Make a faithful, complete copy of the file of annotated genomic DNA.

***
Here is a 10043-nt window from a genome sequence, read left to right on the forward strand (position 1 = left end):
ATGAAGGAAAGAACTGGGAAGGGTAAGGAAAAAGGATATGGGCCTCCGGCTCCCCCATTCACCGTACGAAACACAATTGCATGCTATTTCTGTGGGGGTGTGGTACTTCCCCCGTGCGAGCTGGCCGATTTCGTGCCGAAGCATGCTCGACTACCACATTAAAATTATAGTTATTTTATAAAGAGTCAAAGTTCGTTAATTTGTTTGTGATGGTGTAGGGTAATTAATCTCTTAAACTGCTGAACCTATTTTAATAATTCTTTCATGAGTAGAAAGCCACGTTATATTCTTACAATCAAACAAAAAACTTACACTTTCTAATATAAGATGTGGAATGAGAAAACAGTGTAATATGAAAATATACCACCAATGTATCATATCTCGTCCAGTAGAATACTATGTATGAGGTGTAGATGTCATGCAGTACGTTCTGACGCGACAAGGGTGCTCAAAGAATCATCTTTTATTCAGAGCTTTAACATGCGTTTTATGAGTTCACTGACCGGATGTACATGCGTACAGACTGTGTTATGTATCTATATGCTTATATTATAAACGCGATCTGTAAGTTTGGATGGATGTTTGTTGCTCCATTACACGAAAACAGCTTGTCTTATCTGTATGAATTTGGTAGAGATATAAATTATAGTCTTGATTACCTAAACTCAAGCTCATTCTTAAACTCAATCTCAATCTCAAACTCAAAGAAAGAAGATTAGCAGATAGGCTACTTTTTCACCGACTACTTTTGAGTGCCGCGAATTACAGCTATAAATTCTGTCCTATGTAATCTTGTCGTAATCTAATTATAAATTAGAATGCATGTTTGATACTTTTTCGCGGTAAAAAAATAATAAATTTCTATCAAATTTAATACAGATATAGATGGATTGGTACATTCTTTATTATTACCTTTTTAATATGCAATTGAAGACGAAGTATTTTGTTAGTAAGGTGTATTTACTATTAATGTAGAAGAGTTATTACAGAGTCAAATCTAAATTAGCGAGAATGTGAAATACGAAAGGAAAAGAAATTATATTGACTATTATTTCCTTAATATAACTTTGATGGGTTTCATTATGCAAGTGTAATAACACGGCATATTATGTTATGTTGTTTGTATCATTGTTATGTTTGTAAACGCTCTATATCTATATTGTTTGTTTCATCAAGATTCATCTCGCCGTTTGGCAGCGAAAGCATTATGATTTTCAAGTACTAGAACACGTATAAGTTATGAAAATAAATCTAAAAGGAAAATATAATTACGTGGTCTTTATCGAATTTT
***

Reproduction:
Here is a 10043-nt window from a genome sequence, read left to right on the forward strand (position 1 = left end):
ATGAAGGAAAGAACTGGGAAGGGTAAGGAAAAAGGATATGGGCCTCCGGCTCCCCCATTCACCGTACGAAACACAATTGCATGCTATTTCTGTGGGGGTGTGGTACTTCCCCCGTGCGAGCTGGCCGATTTCGTGCCGAAGCATGCTCGACTACCACATTAAAATTATAGTTATTTTATAAAGAGTCAAAGTTCGTTAATTTGTTTGTGATGGTGTAGGGTAATTAATCTCTTAAACTGCTGAACCTATTTTAATAATTCTTTCATGAGTAGAAAGCCACGTTATATTCTTACAATCAAACAAAAAACTTACACTTTCTAATATAAGATGTGGAATGAGAAAACAGTGTAATATGAAAATATACCACCAATGTATCATATCTCGTCCAGTAGAATACTATGTATGAGGTGTAGATGTCATGCAGTACGTTCTGACGCGACAAGGGTGCTCAAAGAATCATCTTTTATTCAGAGCTTTAACATGCGTTTTATGAGTTCACTGACCGGATGTACATGCGTACAGACTGTGTTATGTATCTATATGCTTATATTATAAACGCGATCTGTAAGTTTGGATGGATGTTTGTTGCTCCATTACACGAAAACAGCTTGTCTTATCTGTATGAATTTGGTAGAGATATAAATTATAGTCTTGATTACCTAAACTCAAGCTCATTCTTAAACTCAATCTCAATCTCAAACTCAAAGAAAGAAGATTAGCAGATAGGCTACTTTTTCACCGACTACTTTTGAGTGCCGCGAATTACAGCTATAAATTCTGTCCTATGTAATCTTGTCGTAATCTAATTATAAATTAGAATGCATGTTTGATACTTTTTCGCGGTAAAAAAATAATAAATTTCTATCAAATTTAATACAGATATAGATGGATTGGTACATTCTTTATTATTACCTTTTTAATATGCAATTGAAGACGAAGTATTTTGTTAGTAAGGTGTATTTACTATTAATGTAGAAGAGTTATTACAGAGTCAAATCTAAATTAGCGAGAATGTGAAATACGAAAGGAAAAGAAATTATATTGACTATTATTTCCTTAATATAACTTTGATGGGTTTCATTATGCAAGTGTAATAACACGGCATATTATGTTATGTTGTTTGTATCATTGTTATGTTTGTAAACGCTCTATATCTATATTGTTTGTTTCATCAAGATTCATCTCGCCGTTTGGCAGCGAAAGCATTATGATTTTCAAGTACTAGAACACGTATAAGTTATGAAAATAAATCTAAAAGGAAAATATAATTACGTGGTCTTTATCGAATTTT